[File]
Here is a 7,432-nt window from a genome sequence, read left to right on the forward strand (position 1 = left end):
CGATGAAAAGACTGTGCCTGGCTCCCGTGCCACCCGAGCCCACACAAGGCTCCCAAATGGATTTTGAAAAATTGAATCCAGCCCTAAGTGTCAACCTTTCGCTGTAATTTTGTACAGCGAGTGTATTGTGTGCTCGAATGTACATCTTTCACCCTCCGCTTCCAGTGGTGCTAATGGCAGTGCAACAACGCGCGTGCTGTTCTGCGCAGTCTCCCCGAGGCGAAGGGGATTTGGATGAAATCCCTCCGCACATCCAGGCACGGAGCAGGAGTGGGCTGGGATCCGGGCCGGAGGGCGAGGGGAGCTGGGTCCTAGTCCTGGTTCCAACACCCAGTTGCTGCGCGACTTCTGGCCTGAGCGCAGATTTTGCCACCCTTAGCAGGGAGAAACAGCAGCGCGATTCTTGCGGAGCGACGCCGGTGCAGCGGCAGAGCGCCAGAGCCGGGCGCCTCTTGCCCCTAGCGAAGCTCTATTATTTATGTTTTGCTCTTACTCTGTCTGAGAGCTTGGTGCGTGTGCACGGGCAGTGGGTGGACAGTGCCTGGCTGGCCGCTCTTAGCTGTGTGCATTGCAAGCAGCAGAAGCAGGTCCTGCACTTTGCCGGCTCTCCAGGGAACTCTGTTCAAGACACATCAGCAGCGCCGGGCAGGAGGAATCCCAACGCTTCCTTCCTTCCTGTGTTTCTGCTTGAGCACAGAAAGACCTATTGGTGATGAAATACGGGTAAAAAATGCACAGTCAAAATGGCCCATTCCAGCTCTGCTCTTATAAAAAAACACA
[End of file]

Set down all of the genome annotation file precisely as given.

Here is a 7,432-nt window from a genome sequence, read left to right on the forward strand (position 1 = left end):
CGATGAAAAGACTGTGCCTGGCTCCCGTGCCACCCGAGCCCACACAAGGCTCCCAAATGGATTTTGAAAAATTGAATCCAGCCCTAAGTGTCAACCTTTCGCTGTAATTTTGTACAGCGAGTGTATTGTGTGCTCGAATGTACATCTTTCACCCTCCGCTTCCAGTGGTGCTAATGGCAGTGCAACAACGCGCGTGCTGTTCTGCGCAGTCTCCCCGAGGCGAAGGGGATTTGGATGAAATCCCTCCGCACATCCAGGCACGGAGCAGGAGTGGGCTGGGATCCGGGCCGGAGGGCGAGGGGAGCTGGGTCCTAGTCCTGGTTCCAACACCCAGTTGCTGCGCGACTTCTGGCCTGAGCGCAGATTTTGCCACCCTTAGCAGGGAGAAACAGCAGCGCGATTCTTGCGGAGCGACGCCGGTGCAGCGGCAGAGCGCCAGAGCCGGGCGCCTCTTGCCCCTAGCGAAGCTCTATTATTTATGTTTTGCTCTTACTCTGTCTGAGAGCTTGGTGCGTGTGCACGGGCAGTGGGTGGACAGTGCCTGGCTGGCCGCTCTTAGCTGTGTGCATTGCAAGCAGCAGAAGCAGGTCCTGCACTTTGCCGGCTCTCCAGGGAACTCTGTTCAAGACACATCAGCAGCGCCGGGCAGGAGGAATCCCAACGCTTCCTTCCTTCCTGTGTTTCTGCTTGAGCACAGAAAGACCTATTGGTGATGAAATACGGGTAAAAAATGCACAGTCAAAATGGCCCATTCCAGCTCTGCTCTTATAAAAAAACACA